I loved the French dev scene of the 90s, primarily due to Cryo, Infogrames, Delphine and Adeline. Cryo, mostly. While it’d be an unpopular view, they’d be my favourite adventure game developer. First Cryo game I ever played…nay…experienced (that nebulous notion) was their 1992 debut masterpiece Dune. Oh, how it shaped me as a young fellow, as a gamer, as a scribbler. A formative piece of entertainment, that much I can assure.
And Eugen are French; those le Dressay brothers just doing their strategic thing and me loving them for it.
@bowlisimo Keep it on your radar, I say. It’ll go on sale for some ludicrously low price over the holidays, I’m sure. Oh, here’s something you might get a kick out of…a mod for the original Real Warfare was used in creating a fan trailer for the Russian release of M&B: With Fire and Sword.
@redswir1 I think the one thing that’ll always ensure we get our Eastern Bloc fix is that a lot of the studios specialise in catering to hardcore niches, stuff that would never fly with mainstream slack-jaws. Tank simulators like T-72: Balkans on Fire and the soon-to-be-released Steel Armor: Blaze of War, heavy-duty operational wargames like Achtung Panzer, the strange Icepick Lodge titles. Actually, my first taste of pure Russian madness came in the form of VANGERS: One for the Road…bizarre, but I digress.
Have a look at Gaijin Entertainment…prominent Russki dev that did try and make the jump to console with IL2 Birds of Prey and Apache Air Assault. Both terrific and unique offerings for the console space, but nobody gave a rat’s ringus. Apache Air Assault was far too hard in the control department for your average Battlefield Blackhawk jockey, and Birds of Prey wasn’t flashy enough. I think the STALKER and Metro sequels on console will be slightly more popular, but they won’t have that widespread appeal that the big American shooters have garnered and kept.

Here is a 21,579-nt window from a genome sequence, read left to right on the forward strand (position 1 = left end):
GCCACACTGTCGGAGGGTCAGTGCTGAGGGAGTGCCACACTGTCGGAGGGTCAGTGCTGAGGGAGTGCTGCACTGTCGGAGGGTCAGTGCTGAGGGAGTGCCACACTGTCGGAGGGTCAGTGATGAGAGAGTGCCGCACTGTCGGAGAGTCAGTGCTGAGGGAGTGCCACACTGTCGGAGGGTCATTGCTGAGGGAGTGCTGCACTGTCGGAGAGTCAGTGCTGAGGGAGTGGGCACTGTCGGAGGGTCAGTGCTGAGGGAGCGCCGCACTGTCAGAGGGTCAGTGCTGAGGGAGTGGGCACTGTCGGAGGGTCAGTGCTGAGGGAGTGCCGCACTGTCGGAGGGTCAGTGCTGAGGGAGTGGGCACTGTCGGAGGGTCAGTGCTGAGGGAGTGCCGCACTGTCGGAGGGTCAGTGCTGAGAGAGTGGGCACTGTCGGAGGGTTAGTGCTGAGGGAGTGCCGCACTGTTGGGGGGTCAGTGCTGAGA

Me? Steel Armor: Blaze of War would be chosen over any wingnut backslap fuel any day of the week. It might not be as polished, but it’s a damn sight more interesting, far more technical and offers up environments and situations that focus on intricacy and hardware without…I dunno…turning it into something thematically cheap. I’ll take the battlegrounds of lesser-known conflicts like armour clashes in Angola in 1987 than yet another rejigging of the Middle East, and that’s where the Eastern Bloc studios’ strengths lie – being able to pursue these ultra-niche creations to the delight of fervent and supportive fans – fans smaller in number than those of the usual suspects, but it’s a global community and with development costs a fraction of what they are in the West-west, they seem to be sustainable.
I never want to see the end of these glorious studios and their glorious projects, because it’ll spell dilution towards the same old shit.
EDIT: I don’t want to come off sounding like a snobby, crotchety old dickhead…I love Battlefield and its combined role concept really brings multiplayer to a new level, but more often than not, these curious little projects out of the Ukraine are invigorating morsels of wonder – especially when set against their contemporaries in the medium.